On 28 November 2021, Swiss voters will be asked to decide on three proposals, one of them is particularly contentious.
The first is an initiative aimed at improving the working conditions of nurses. As the population ages the profession faces major challenges. In order to maintain high-quality nursing care a greater number of professionals must train. Conditions must also be created that allow nurses to remain in the profession longer.
This Nursing initiative calls on the federal government and cantons to do more to support of the profession to ensure universal access to high-quality nursing. There must be a sufficient number of registered nurses with professionals working in roles appropriate to their training and skills. The initiative also proposes that the federal government regulate working conditions and ensure appropriate compensation for nursing services. Nurses should also be able to bill certain services directly to health insurance companies.
The Federal Council and Parliament believe that the initiative goes too far and have put forward an indirect counter-proposal. Education and training would receive funding of up to CHF 1 billion over a period of eight years. Nurses would be able to bill insurance companies directly for certain services with a control mechanism in place to prevent healthcare costs and insurance premiums from rising as a result. Counter-proposals come into force if a popular initiative is rejected.
The government is moderately against this initiative. In parliament, 116 were against versus 74 in favour and 6 abstentions. In the Council of States the vote was 30 against with 14 in favour and no abstentions.
Under the current system, Parliament elects federal judges with elections taking place every six years. Parliament seeks to maintain appropriate representation for the political parties in proportion to their support among the electorate. The supporters of the initiative believe that this election process compromises the independence of the judiciary and makes it nearly impossible for those with no party affiliation to be elected as judges.
The judge initiative aims to introduce a new election process for federal judges. Instead they would be selected by lottery from a group of candidates chosen by a committee of experts. Candidates would be evaluated based on their professional and personal qualifications and chosen according to their suitability for judicial office. It would be a requirement that the official languages receive proportional representation on the federal courts. Federal judges could hold office for up to five years after they reach statutory retirement age. Judges would no longer have to stand for re-election as they do today. Parliament could dismiss judges only if they have seriously violated their official duties or are permanently unable to exercise their office.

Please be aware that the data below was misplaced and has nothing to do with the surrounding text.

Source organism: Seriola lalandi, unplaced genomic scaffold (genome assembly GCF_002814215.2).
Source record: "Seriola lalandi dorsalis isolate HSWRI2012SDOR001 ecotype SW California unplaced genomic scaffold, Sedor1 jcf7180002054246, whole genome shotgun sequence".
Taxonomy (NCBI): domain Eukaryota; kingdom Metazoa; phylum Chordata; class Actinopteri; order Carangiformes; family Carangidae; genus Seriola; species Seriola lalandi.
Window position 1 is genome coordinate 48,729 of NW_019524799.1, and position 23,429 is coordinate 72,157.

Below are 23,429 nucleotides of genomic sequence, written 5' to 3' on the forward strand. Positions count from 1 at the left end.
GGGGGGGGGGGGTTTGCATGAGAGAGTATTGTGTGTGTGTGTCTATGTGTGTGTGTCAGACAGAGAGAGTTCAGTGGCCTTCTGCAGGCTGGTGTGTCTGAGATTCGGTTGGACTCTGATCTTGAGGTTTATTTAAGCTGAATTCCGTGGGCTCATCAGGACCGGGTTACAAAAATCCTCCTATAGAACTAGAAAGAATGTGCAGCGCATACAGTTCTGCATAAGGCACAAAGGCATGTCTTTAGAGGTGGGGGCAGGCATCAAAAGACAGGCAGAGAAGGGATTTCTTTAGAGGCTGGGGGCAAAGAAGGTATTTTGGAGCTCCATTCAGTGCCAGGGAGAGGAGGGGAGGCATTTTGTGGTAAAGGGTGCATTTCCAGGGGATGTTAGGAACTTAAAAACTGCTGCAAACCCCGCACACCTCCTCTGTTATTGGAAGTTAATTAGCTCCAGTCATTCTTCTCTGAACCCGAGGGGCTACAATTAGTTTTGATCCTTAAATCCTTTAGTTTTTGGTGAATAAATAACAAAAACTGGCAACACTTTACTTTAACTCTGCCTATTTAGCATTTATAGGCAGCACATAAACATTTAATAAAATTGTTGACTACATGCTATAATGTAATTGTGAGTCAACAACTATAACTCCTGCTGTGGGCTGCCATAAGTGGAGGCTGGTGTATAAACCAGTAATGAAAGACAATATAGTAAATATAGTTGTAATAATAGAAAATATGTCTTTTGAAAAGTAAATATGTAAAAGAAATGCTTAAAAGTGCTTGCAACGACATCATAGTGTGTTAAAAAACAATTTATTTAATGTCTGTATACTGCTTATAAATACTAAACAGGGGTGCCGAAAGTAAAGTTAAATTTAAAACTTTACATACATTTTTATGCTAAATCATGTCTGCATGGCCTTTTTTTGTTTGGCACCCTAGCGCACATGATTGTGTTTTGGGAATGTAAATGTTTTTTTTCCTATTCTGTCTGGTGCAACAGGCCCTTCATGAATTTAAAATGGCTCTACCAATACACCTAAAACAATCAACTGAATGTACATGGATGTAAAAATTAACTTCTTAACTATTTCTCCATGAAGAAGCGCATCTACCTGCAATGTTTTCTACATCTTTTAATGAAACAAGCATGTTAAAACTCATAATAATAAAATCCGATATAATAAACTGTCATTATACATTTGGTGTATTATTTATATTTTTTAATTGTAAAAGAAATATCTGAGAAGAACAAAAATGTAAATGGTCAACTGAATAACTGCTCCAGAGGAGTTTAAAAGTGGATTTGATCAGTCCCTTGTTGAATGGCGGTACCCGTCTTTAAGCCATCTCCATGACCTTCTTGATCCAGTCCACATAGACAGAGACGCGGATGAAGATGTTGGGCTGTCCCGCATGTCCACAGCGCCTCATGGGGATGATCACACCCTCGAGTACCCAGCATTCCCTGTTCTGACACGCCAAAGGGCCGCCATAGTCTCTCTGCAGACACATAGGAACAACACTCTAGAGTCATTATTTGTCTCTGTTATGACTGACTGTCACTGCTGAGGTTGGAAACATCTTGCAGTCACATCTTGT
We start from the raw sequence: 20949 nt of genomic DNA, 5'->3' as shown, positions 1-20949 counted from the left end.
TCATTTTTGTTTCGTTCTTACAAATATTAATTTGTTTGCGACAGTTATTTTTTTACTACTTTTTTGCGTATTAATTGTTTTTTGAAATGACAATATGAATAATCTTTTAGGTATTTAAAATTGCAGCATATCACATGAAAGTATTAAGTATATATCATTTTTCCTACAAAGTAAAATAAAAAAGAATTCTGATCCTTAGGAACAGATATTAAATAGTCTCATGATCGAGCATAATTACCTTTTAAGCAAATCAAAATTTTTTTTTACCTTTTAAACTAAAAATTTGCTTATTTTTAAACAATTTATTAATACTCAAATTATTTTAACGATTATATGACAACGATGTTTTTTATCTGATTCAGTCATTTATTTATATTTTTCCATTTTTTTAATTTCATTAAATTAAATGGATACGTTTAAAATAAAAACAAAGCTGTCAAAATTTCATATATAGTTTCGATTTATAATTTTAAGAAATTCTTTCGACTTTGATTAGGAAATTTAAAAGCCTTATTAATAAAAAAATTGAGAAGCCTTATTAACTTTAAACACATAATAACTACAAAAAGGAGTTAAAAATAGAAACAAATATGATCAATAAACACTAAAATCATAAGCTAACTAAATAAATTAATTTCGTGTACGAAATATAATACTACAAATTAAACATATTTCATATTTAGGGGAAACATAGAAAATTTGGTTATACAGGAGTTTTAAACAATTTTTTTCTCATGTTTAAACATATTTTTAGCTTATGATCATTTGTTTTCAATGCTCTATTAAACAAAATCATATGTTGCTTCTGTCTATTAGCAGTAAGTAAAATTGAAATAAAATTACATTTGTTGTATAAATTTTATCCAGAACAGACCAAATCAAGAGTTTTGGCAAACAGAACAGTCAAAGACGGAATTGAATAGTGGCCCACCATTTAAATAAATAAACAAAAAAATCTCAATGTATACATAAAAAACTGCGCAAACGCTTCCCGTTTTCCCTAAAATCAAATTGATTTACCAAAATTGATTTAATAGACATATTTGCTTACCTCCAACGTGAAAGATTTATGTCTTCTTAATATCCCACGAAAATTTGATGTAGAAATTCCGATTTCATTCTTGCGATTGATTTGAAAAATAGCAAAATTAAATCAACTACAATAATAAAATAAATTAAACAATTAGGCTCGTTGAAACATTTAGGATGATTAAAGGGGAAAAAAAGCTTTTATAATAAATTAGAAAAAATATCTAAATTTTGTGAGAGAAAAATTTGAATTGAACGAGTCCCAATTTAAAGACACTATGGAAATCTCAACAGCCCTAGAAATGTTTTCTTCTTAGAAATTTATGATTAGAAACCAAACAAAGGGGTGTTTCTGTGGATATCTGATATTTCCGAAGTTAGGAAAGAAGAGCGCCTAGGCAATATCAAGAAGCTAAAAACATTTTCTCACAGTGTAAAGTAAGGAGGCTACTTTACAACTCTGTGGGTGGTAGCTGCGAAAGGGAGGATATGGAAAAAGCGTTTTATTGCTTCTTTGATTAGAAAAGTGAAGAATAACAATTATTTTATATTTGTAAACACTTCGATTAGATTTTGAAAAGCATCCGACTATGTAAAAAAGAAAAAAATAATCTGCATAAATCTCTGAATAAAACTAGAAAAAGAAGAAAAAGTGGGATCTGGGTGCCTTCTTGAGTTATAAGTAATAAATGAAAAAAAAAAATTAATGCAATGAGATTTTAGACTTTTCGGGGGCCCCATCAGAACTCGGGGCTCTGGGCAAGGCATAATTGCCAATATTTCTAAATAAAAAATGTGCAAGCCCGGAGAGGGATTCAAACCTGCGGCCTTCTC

The government is strongly against this initiative. In parliament, 191 were against versus 1 in favour and 4 abstentions. In the Council of States the vote was 44 against with no one in favour and no abstentions.
Amendment of the March Covid-19 Act
This is the most contentious and socially divisive of the three votes. The organisers would like to see the most recent amendments to the Covid-19 Act, which include laws allowing the implementing of Covid certificates, revoked.
The Covid pandemic required the Federal Council to take swift and wide-ranging action to protect people and businesses. Initially this involved partial recourse to emergency law. The Covid-19 Act that Parliament passed in September 2020 specifies which additional measures the Federal Council is permitted to take to fight the pandemic and how it should buffer the impact on the economy. The Act was adjusted several times in response to the crisis as it unfolded. In a referendum held on 13 June 2021, 60% of the electorate voted to approve the Act. The part of the Act concerning the adjustments Parliament decided on in March 2021 is now being put to a vote.
These adjustments expanded financial support to those affected by the crisis who had previously received little or no aid. Contact tracing to break the chain of infections was developed further, and the Confederation’s support for testing was established, as well as its ability to assume testing costs. The March adjustments also created the legal basis for the Covid certificate loathed by many supporters of the vote.
The government is strongly in favour of the Covid-19 Act. In parliament, 169 were in favour versus 13 against and 13 abstentions. In the Council of States the vote was 49 in favour with no one against and no abstentions.
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